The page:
French President Emmanuel Macron has given a long-awaited response to the yellow vest movement.
Despite insisting that order must return, he acknowledged a “lack of trust” in the establishment.
He promised new measures to address this including tax cuts, a reform of the civil service and the introduction of proportional representation.
The speech was planned for April 15 but was postponed after the devastating fire at Notre-Dame cathedral in Paris.
President Macron recognised that at the core of the movement were “fair demands”.
Protests started in November over rises in fuel costs intended to fund eco-friendly projects.
These escalated into the gilets jaunes, or yellow vest movement, a national uprising against economic injustice in France.
When he was elected in 2017, Mr Macron vowed to fight “the forces of division that undermine France”.
Although he questioned in his speech whether he had taken a “wrong turn”, he insisted that government reforms so far have been right, but not fast enough.
The president said he had “learnt a lot” from national debates held with French citizens across the country – an unforeseen political exercise.
He announced a “significant cut” in income tax by reducing government spending, but said the French would have to work harder to achieve this.
The president also acknowledged there were concerns in society regarding climate change and immigration.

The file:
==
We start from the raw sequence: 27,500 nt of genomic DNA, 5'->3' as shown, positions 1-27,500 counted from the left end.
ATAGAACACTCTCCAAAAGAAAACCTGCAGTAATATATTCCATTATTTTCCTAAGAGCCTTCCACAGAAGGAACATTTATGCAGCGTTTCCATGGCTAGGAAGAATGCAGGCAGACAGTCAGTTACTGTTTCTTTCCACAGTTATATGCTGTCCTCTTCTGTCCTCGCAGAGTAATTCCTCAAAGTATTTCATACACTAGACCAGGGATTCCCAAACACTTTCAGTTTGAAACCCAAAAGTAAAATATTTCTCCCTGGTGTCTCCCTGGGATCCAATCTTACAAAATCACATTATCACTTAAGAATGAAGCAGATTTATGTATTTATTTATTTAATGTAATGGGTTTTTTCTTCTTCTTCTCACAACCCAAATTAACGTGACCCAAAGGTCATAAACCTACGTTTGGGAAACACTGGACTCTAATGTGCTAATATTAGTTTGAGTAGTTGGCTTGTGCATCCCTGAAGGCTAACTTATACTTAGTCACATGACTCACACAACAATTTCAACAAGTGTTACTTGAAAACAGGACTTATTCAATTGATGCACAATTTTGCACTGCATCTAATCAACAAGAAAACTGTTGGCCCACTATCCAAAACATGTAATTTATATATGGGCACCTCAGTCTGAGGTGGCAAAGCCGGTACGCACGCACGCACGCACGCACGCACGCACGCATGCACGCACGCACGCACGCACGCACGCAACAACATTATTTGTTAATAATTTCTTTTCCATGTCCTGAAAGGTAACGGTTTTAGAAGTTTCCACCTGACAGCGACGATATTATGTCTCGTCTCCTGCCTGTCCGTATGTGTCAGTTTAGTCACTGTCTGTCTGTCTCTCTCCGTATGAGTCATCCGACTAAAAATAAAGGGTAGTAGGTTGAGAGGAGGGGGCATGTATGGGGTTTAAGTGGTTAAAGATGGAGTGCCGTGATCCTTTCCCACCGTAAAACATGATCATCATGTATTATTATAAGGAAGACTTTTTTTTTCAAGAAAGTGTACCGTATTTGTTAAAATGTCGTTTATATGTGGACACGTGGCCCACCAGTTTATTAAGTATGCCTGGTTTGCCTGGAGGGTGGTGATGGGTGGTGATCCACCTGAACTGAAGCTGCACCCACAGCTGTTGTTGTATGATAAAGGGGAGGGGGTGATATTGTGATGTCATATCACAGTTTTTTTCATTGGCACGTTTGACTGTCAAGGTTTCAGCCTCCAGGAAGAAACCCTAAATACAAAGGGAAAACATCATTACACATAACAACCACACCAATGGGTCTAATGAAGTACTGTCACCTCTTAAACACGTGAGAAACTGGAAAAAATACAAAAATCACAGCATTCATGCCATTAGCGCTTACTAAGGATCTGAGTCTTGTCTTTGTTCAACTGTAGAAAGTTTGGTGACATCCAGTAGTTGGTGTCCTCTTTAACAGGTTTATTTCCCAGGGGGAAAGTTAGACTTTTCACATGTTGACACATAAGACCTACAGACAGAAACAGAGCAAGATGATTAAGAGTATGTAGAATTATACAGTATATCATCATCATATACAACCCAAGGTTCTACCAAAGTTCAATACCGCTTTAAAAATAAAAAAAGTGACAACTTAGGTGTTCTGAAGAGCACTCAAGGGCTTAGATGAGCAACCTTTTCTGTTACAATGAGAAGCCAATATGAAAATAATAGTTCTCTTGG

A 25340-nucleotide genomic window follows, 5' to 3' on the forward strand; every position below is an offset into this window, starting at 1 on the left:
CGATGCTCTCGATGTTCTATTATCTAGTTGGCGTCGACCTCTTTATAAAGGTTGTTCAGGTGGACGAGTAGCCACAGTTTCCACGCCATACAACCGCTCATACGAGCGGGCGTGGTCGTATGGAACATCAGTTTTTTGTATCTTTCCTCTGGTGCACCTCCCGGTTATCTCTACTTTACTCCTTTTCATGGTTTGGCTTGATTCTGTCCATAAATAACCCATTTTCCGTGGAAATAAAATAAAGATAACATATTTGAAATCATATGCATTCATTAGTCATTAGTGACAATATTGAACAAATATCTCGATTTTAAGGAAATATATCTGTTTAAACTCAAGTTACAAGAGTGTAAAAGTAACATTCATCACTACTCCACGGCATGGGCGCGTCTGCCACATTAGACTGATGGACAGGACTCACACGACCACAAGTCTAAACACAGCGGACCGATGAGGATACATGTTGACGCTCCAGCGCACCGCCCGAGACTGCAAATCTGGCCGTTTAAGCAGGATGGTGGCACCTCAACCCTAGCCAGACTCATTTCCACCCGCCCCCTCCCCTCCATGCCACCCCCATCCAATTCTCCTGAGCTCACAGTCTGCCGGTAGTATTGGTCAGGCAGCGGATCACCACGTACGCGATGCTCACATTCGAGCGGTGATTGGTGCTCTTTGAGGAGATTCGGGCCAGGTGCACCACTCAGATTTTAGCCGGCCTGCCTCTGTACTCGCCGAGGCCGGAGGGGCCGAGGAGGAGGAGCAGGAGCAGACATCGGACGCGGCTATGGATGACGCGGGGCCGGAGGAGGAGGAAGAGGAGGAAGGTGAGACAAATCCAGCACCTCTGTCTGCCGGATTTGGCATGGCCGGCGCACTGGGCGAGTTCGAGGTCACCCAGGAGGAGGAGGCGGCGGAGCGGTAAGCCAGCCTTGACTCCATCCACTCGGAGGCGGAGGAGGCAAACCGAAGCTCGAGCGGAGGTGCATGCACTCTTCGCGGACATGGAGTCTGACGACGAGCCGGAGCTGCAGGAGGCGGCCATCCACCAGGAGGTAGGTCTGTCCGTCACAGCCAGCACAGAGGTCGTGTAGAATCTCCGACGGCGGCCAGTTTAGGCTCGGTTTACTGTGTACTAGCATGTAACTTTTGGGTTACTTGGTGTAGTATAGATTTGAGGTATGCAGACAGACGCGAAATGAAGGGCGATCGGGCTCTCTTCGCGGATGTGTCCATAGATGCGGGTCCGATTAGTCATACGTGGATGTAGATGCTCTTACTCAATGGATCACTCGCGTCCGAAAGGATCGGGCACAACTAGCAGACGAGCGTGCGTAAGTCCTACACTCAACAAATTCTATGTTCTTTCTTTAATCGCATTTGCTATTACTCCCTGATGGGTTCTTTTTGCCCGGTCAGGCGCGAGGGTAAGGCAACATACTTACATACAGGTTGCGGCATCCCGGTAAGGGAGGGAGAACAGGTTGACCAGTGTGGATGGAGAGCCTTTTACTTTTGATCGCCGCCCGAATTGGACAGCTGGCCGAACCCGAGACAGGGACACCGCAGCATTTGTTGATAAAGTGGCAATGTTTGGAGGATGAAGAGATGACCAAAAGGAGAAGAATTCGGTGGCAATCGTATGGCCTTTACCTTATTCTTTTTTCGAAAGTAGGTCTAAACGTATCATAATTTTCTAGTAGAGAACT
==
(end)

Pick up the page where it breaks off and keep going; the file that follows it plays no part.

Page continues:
Last week, in a move to rid himself of his elitist reputation, he said he would close the elite Ecole Nationale d’Administration (ENA), a school which has trained several French presidents, including Mr Macron himself.
A speech for France, not the yellow vests
Yes, there were announcements.
More PR at elections (good news for the far right); fewer MPs; lower income tax for the middle classes; reform (but perhaps not outright abolition) of the National Administration School (ENA); decentralisation of the state administration; longer working lives.
And yes, there was partial admission of responsibility for the breakdown of trust between governed and governing that led to the yellow vests. He should have been more human, less arrogant, Mr Macron admitted.
But such was not the burden from tonight’s marathon press conference.
The overall message was not what must now change, but what must remain the same. And that, says Mr Macron, is the overarching “orientation” of his presidency. The reforms enacted so far, on tax, labour and education, are the right ones and they are working, he said. There will be more to come.
The yellow vests, or the more hard-line among them, will not like it. But they are not Mr Macron’s target audience. The target is France as a whole.